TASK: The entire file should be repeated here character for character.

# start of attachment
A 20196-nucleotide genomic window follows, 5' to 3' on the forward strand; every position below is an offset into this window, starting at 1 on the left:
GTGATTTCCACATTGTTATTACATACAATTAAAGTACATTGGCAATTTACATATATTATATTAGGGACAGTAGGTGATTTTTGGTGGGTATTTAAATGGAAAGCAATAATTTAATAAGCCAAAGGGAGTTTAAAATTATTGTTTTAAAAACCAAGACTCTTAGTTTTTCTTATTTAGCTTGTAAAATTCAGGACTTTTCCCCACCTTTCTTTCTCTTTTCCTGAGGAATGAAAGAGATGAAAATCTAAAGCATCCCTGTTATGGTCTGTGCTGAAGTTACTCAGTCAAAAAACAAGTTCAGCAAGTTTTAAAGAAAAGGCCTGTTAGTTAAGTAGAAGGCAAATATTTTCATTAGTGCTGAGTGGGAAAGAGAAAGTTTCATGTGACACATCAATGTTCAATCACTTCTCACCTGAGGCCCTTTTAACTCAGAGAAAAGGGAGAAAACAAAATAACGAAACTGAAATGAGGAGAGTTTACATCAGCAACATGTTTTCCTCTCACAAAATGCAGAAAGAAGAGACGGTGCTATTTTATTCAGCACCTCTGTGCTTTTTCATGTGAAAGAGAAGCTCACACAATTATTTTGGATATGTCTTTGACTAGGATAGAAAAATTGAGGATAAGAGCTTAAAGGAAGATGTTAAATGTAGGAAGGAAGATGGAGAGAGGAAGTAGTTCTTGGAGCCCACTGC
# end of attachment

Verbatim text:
A 20196-nucleotide genomic window follows, 5' to 3' on the forward strand; every position below is an offset into this window, starting at 1 on the left:
GTGATTTCCACATTGTTATTACATACAATTAAAGTACATTGGCAATTTACATATATTATATTAGGGACAGTAGGTGATTTTTGGTGGGTATTTAAATGGAAAGCAATAATTTAATAAGCCAAAGGGAGTTTAAAATTATTGTTTTAAAAACCAAGACTCTTAGTTTTTCTTATTTAGCTTGTAAAATTCAGGACTTTTCCCCACCTTTCTTTCTCTTTTCCTGAGGAATGAAAGAGATGAAAATCTAAAGCATCCCTGTTATGGTCTGTGCTGAAGTTACTCAGTCAAAAAACAAGTTCAGCAAGTTTTAAAGAAAAGGCCTGTTAGTTAAGTAGAAGGCAAATATTTTCATTAGTGCTGAGTGGGAAAGAGAAAGTTTCATGTGACACATCAATGTTCAATCACTTCTCACCTGAGGCCCTTTTAACTCAGAGAAAAGGGAGAAAACAAAATAACGAAACTGAAATGAGGAGAGTTTACATCAGCAACATGTTTTCCTCTCACAAAATGCAGAAAGAAGAGACGGTGCTATTTTATTCAGCACCTCTGTGCTTTTTCATGTGAAAGAGAAGCTCACACAATTATTTTGGATATGTCTTTGACTAGGATAGAAAAATTGAGGATAAGAGCTTAAAGGAAGATGTTAAATGTAGGAAGGAAGATGGAGAGAGGAAGTAGTTCTTGGAGCCCACTGC